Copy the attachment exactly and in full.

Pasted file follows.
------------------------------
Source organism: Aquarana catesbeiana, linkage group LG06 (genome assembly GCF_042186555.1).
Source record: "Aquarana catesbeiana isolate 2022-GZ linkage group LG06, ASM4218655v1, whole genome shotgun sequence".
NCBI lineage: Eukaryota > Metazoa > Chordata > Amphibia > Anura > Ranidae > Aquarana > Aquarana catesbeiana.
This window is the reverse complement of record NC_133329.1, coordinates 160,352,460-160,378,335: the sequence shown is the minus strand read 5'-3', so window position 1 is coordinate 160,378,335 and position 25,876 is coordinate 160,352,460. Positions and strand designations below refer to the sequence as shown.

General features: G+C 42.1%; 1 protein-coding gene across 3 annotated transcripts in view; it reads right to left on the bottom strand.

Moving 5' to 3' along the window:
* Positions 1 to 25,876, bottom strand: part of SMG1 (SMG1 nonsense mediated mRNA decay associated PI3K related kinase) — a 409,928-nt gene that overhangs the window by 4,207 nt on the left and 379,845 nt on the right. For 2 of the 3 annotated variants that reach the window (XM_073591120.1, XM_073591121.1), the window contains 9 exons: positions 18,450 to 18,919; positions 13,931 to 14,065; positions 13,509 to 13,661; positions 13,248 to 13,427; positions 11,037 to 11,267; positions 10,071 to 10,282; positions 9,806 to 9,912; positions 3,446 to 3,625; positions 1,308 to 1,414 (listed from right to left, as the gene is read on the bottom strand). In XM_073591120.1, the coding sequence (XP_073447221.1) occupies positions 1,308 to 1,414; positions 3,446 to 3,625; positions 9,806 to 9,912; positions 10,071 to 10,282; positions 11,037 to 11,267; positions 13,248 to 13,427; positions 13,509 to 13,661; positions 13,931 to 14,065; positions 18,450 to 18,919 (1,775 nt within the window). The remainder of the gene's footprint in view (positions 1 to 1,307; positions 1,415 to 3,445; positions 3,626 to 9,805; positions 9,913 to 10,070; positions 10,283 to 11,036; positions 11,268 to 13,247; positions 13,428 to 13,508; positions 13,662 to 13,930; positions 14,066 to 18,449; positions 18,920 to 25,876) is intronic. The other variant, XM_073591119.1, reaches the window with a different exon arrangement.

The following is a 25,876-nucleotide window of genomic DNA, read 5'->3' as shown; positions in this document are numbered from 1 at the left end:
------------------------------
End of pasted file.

Source organism: Aquarana catesbeiana, linkage group LG06 (genome assembly GCF_042186555.1).
Source record: "Aquarana catesbeiana isolate 2022-GZ linkage group LG06, ASM4218655v1, whole genome shotgun sequence".
NCBI lineage: Eukaryota > Metazoa > Chordata > Amphibia > Anura > Ranidae > Aquarana > Aquarana catesbeiana.
This window is the reverse complement of record NC_133329.1, coordinates 160,352,460-160,378,335: the sequence shown is the minus strand read 5'-3', so window position 1 is coordinate 160,378,335 and position 25,876 is coordinate 160,352,460. Positions and strand designations below refer to the sequence as shown.

General features: G+C 42.1%; 1 protein-coding gene across 3 annotated transcripts in view; it reads right to left on the bottom strand.

Moving 5' to 3' along the window:
* Positions 1 to 25,876, bottom strand: part of SMG1 (SMG1 nonsense mediated mRNA decay associated PI3K related kinase) — a 409,928-nt gene that overhangs the window by 4,207 nt on the left and 379,845 nt on the right. For 2 of the 3 annotated variants that reach the window (XM_073591120.1, XM_073591121.1), the window contains 9 exons: positions 18,450 to 18,919; positions 13,931 to 14,065; positions 13,509 to 13,661; positions 13,248 to 13,427; positions 11,037 to 11,267; positions 10,071 to 10,282; positions 9,806 to 9,912; positions 3,446 to 3,625; positions 1,308 to 1,414 (listed from right to left, as the gene is read on the bottom strand). In XM_073591120.1, the coding sequence (XP_073447221.1) occupies positions 1,308 to 1,414; positions 3,446 to 3,625; positions 9,806 to 9,912; positions 10,071 to 10,282; positions 11,037 to 11,267; positions 13,248 to 13,427; positions 13,509 to 13,661; positions 13,931 to 14,065; positions 18,450 to 18,919 (1,775 nt within the window). The remainder of the gene's footprint in view (positions 1 to 1,307; positions 1,415 to 3,445; positions 3,626 to 9,805; positions 9,913 to 10,070; positions 10,283 to 11,036; positions 11,268 to 13,247; positions 13,428 to 13,508; positions 13,662 to 13,930; positions 14,066 to 18,449; positions 18,920 to 25,876) is intronic. The other variant, XM_073591119.1, reaches the window with a different exon arrangement.

The following is a 25,876-nucleotide window of genomic DNA, read 5'->3' as shown; positions in this document are numbered from 1 at the left end: